THE FWSU STORY: What’s a YATST? Empowering Student Voice and Agency

Recently a group of BFA High School Freshmen and Sophomores convened in Montpelier as part of a movement to bring student voice to the forefront of high school transformation. The two-day workshop was organized and sponsored by UP for Learning.

Members of the YATST team at BFA Fairfax.

Members of the YATST team at BFA Fairfax.

Here is how UP for Learning defines itself as both an organization and a movement:

“UP for Learning helps educational institutions across the country fully engage students in their own learning through a research-based model that focuses on deepening youth-adult partnerships in schools. On the cutting edge of the national movement toward student-centered education, UP for Learning provides expert coaching, facilitation, and training to youth-adult teams. It offers strategies and tools for building a school community in which learning is engaging for everyone and youth are fully empowered. Based in Vermont, UP for Learning also conducts policy advocacy to elevate student voice in learning and decision-making on a state level. UP for Learning helps schools fully embrace student voice and youth-adult partnership as central to their school culture. Fostering student voice—empowering youth to express their opinions and influence their educational experiences so that they feel they have a stake in the outcomes—is one of the most powerful tools schools have to increase learning.” — Toshalis and Nakkula, “Motivation, Engagement and Student Voice” Executive Summary, 2012

YATST team in action.

YATST team in action.

Act 77 has given Vermont high schools policy-based “permission” to transform learning for students; it is critical the students have a voice in what changes are occurring on their behalf and how those changes are communicated, implemented, and experienced. “Student voice” can be also be described as the expression of perspectives, beliefs, and attitudes about the experience of learning, including the structures and processes, from the students’ viewpoint and in their own words. Adults have largely created those “processes and structures.”  So, what would happen if students and their voices were in partnership with those adults in co-designing the shifts in learning as high schools are remodeled under Act 77? That is where YATST comes in. “Student voice” can be also be described as the expression of perspectives, beliefs, and attitudes about the experience of learning, including the structures and processes, from the students’ viewpoint and in their own words. Adults have largely created those “processes and structures.”  So, what would happen if students and their voices were in partnership with those adults in co-designing the shifts in learning as high schools are remodeled under Act 77? That is where YATST comes in. So, what would happen if students and their voices were in partnership with those adults in co-designing the shifts in learning as high schools are remodeled under Act 77? That is where YATST comes in.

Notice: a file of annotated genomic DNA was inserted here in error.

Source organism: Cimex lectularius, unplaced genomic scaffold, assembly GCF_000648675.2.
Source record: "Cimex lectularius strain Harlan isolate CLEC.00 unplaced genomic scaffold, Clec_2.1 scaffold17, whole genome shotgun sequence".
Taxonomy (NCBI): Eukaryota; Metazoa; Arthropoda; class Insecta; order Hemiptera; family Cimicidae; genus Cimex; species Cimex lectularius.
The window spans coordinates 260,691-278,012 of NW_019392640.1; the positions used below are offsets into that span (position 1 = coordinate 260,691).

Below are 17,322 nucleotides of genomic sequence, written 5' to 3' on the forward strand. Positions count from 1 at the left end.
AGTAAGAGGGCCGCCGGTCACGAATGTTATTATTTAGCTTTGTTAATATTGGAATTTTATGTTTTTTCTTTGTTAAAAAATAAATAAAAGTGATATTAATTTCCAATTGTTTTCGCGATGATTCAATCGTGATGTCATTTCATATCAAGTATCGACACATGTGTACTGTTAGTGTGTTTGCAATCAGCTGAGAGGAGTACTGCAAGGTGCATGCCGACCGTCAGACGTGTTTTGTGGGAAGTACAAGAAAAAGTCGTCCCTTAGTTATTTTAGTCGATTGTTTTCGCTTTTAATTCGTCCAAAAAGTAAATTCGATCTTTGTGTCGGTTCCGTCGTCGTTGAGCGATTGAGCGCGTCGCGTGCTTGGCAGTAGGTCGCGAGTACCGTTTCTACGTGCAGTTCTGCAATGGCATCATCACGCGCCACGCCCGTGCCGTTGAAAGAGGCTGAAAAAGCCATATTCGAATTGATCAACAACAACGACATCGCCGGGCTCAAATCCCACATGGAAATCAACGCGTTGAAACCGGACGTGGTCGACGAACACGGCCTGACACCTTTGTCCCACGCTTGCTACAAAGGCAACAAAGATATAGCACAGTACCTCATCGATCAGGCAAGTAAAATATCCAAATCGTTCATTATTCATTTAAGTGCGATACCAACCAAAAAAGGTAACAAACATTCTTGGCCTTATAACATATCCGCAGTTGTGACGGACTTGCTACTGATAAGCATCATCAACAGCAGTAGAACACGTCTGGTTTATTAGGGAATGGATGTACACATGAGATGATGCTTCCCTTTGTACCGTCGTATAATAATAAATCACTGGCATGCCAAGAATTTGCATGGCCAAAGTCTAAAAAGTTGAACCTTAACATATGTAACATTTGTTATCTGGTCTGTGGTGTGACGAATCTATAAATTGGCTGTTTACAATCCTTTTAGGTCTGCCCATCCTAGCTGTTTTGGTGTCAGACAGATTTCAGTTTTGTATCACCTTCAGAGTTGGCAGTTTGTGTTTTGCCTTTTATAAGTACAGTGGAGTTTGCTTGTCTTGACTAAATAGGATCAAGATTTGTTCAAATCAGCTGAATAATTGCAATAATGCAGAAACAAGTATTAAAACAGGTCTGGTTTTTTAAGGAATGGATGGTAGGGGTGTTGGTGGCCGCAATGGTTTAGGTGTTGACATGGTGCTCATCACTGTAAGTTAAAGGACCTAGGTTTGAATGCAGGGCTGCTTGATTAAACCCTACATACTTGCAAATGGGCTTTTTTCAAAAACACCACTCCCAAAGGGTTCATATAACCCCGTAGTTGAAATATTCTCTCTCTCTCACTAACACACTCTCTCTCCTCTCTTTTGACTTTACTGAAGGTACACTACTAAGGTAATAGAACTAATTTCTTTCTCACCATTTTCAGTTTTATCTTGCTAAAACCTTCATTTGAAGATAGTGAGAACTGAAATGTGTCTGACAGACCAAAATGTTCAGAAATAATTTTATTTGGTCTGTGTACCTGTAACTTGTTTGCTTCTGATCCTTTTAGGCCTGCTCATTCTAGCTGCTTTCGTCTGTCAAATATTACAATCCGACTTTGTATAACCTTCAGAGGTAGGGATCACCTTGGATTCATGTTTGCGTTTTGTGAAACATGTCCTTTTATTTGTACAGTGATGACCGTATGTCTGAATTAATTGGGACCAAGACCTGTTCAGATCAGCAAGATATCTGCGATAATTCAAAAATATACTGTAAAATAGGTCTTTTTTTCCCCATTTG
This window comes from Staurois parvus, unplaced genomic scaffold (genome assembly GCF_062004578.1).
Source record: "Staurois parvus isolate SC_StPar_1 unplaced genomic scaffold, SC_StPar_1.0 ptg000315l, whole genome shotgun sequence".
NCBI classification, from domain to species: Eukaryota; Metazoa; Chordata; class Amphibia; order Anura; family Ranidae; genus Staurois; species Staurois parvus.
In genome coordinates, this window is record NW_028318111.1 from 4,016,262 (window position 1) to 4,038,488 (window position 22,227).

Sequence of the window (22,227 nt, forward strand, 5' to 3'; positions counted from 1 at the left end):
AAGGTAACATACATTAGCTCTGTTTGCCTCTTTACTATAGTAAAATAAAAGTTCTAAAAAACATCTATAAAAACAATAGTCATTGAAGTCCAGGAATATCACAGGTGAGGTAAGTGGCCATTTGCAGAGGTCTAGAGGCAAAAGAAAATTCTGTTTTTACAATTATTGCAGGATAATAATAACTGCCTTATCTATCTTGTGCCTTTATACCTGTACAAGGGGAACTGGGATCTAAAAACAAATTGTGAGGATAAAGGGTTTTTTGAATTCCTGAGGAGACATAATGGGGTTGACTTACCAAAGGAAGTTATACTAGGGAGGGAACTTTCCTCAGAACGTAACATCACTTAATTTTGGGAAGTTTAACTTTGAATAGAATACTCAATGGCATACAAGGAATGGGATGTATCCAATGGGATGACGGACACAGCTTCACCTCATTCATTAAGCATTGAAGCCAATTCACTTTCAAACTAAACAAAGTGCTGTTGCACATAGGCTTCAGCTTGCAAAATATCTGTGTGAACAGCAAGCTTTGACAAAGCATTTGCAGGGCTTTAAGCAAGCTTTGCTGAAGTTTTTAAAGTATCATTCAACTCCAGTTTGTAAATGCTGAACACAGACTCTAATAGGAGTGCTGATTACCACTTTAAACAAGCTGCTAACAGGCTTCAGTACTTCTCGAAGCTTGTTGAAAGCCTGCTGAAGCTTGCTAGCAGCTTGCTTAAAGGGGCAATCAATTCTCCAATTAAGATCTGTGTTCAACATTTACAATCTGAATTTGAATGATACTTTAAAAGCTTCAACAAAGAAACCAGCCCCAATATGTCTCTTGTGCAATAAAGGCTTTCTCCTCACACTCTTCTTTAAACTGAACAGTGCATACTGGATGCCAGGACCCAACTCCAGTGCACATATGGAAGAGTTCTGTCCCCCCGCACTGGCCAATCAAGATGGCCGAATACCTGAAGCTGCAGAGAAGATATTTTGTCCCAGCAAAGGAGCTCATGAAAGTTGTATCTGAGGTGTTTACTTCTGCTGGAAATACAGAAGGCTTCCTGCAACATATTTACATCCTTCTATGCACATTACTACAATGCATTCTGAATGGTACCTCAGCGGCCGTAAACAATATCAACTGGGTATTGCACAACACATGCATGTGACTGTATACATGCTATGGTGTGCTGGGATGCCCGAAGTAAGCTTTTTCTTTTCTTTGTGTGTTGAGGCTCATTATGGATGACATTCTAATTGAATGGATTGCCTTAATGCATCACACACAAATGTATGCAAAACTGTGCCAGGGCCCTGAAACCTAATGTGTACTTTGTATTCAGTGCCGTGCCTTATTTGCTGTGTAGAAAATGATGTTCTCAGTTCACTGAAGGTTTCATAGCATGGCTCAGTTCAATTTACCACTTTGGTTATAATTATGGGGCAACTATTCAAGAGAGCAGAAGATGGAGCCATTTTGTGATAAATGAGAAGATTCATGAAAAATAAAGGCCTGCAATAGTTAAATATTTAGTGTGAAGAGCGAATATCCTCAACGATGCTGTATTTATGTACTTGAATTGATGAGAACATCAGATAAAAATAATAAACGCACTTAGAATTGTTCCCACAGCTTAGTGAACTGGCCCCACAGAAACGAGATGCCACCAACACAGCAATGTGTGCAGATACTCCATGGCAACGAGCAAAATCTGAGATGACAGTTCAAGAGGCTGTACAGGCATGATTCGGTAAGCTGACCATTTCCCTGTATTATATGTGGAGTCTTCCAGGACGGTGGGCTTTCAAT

YATST team engaging in training.

YATST team engaging in training.

YATST, which stands for Youth and Adults Transforming Schools Together, is a network of youth and adult teams across Vermont high schools dedicated to ensuring that both students and adults are highly engaged in school change that is responsive to our rapidly changing world.

YATST student leaders pose for the camera!

YATST student leaders pose for the camera!

Most of BFA’s school-based YATST team members are already UP for Learning veteran leaders having participated in teaching and leading their Freshmen peers last year in understanding the role of motivation, mindset, and metacognition in proficiency-based learning. Ten team members joined together for this Montpelier training to strategize a plan to engage high school students who will be required to graduate with proficiency beginning in 2020 in amplifying their voice in their own learning. As sophomores, Kiana Labor, Natalie Bates, and Theresa Trenholm are continuing their leadership this year along with new Freshmen leaders Sammy Bidwell, Jarrett Sweet and adult leaders Danielle Kicsak, Mark Ladue, Harold Vance III, David Buckingham, Linda Keating, and John Tague. One way they will do this is by expanding the leadership team to include more Freshmen and Sophomores and to co-create an action plan that addresses helping their peers and faculty understand the concept of “agency.” YATST defines agency as “personal power with purpose,” and the team will add goals and tools that promote engagement and buy-in and address the 4-Rs that build agency: Rigor, Relationship, Relevance, and Shared Responsibility.

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YATST team collaboration.

These students are clearly committed to establishing a culture of student voice at BFA Fairfax. Ninth grader Sammy Bidwell sums it up, “To put more student voice into our school system will improve the learning environment. Everyone learns differently, but not everyone feels they can speak out or do something about it.”

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Linda Keating

 

Linda Keating is the Director of Curriculum at FWSU. She is a regular contributor to the FWSU Blog. You can follow her on Twitter @Educate4ward

 

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